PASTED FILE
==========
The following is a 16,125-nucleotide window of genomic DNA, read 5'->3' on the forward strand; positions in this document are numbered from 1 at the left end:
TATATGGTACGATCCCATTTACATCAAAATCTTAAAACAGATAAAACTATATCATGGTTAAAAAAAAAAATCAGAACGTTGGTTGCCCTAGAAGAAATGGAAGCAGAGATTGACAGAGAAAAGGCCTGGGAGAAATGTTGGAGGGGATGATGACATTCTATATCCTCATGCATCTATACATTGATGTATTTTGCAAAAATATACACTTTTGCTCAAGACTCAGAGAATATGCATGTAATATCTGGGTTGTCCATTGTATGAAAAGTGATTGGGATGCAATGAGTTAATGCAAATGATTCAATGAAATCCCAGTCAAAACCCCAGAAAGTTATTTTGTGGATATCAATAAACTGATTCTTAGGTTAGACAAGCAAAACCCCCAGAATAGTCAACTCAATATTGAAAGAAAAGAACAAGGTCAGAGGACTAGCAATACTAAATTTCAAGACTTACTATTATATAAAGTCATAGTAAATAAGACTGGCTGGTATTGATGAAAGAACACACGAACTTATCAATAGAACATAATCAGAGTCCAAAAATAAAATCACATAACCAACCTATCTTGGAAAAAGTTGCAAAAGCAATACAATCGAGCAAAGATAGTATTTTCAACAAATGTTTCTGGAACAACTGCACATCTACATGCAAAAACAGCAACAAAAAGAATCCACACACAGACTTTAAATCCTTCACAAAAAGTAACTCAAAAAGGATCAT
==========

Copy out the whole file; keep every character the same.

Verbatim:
The following is a 16,125-nucleotide window of genomic DNA, read 5'->3' on the forward strand; positions in this document are numbered from 1 at the left end:
TATATGGTACGATCCCATTTACATCAAAATCTTAAAACAGATAAAACTATATCATGGTTAAAAAAAAAAATCAGAACGTTGGTTGCCCTAGAAGAAATGGAAGCAGAGATTGACAGAGAAAAGGCCTGGGAGAAATGTTGGAGGGGATGATGACATTCTATATCCTCATGCATCTATACATTGATGTATTTTGCAAAAATATACACTTTTGCTCAAGACTCAGAGAATATGCATGTAATATCTGGGTTGTCCATTGTATGAAAAGTGATTGGGATGCAATGAGTTAATGCAAATGATTCAATGAAATCCCAGTCAAAACCCCAGAAAGTTATTTTGTGGATATCAATAAACTGATTCTTAGGTTAGACAAGCAAAACCCCCAGAATAGTCAACTCAATATTGAAAGAAAAGAACAAGGTCAGAGGACTAGCAATACTAAATTTCAAGACTTACTATTATATAAAGTCATAGTAAATAAGACTGGCTGGTATTGATGAAAGAACACACGAACTTATCAATAGAACATAATCAGAGTCCAAAAATAAAATCACATAACCAACCTATCTTGGAAAAAGTTGCAAAAGCAATACAATCGAGCAAAGATAGTATTTTCAACAAATGTTTCTGGAACAACTGCACATCTACATGCAAAAACAGCAACAAAAAGAATCCACACACAGACTTTAAATCCTTCACAAAAAGTAACTCAAAAAGGATCAT